Like many others, I was swept along by the 2015 winner of the BBC’s Great British Bake Off, Nadiya Hussain. It wasn’t just her astounding baking skills. Her personality — open, spontaneous, joyous — made her a star. TV loved her, and she seemed to love it.
The reality, however, was rather different. She had to make a tremendous effort every time to put on that smiley face. For her life was spent trying to manage anxiety disorder and panic attacks, which arise from a dramatically and irrationally heightened fear of danger.
We know this now because Nadiya allowed a camera to follow her as she sought diagnosis and treatment, and the BBC screened the resulting film last week.
It turns out that cooking was her way of dealing with the “monster” in her head, the terrible anxiety that had never gone away and the belief she was a worthless person. Her husband revealed she would cook frantically and always far more than was appropriate. Obsessed with order, she avoided anything unpredictable and therefore threatening, even seeing her friends. In her cookery demonstrations before large audiences, she would fail to put on her spectacles so she could pretend the audience wasn’t really there.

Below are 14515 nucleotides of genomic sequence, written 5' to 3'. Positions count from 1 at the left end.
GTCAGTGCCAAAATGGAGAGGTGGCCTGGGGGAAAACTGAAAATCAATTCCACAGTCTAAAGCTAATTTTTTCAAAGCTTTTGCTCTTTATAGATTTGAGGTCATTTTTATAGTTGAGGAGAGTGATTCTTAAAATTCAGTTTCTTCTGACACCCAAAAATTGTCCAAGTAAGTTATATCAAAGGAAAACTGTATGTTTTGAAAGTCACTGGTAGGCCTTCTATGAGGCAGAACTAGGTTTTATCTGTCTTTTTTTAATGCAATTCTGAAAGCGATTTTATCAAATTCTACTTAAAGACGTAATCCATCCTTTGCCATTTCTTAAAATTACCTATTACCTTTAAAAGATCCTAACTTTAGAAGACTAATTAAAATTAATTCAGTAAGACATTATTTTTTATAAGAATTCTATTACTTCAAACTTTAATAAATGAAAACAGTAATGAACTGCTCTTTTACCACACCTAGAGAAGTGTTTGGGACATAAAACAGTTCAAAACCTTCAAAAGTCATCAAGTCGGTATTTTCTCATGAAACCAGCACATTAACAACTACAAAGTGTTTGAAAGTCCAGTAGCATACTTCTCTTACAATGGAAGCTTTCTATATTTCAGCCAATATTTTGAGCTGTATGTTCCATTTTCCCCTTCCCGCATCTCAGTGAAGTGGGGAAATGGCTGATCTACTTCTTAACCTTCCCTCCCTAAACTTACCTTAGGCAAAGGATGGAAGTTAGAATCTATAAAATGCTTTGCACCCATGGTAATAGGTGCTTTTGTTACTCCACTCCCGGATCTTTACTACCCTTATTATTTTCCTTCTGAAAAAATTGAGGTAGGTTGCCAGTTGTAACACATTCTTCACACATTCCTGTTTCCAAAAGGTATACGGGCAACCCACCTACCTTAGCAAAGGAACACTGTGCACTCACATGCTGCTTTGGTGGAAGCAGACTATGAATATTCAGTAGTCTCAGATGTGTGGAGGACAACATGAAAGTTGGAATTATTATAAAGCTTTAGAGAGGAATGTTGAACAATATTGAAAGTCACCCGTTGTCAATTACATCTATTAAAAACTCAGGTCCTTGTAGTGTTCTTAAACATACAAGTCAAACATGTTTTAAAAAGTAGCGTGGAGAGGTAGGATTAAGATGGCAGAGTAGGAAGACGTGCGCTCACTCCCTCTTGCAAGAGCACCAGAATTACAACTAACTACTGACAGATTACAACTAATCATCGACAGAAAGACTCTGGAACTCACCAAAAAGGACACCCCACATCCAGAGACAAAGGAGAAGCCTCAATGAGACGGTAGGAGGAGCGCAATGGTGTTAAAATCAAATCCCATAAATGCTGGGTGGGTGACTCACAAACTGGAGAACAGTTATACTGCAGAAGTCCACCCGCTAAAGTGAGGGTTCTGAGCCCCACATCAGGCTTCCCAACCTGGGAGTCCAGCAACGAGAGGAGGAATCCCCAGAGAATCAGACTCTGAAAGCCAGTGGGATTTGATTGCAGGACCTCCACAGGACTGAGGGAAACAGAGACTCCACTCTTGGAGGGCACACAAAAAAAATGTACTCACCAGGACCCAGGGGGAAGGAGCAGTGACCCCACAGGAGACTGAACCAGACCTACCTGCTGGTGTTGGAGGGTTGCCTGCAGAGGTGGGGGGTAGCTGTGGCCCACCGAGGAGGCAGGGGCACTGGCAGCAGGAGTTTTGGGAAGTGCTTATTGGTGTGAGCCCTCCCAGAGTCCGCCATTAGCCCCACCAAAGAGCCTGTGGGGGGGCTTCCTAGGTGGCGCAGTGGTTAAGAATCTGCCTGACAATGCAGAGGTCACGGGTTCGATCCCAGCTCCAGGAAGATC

The film demonstrated that you should never judge someone by how they seem. Who could fail to have been startled by the pain behind Nadiya’s smile? Well, me actually.
To read my whole Times column (£), please click here.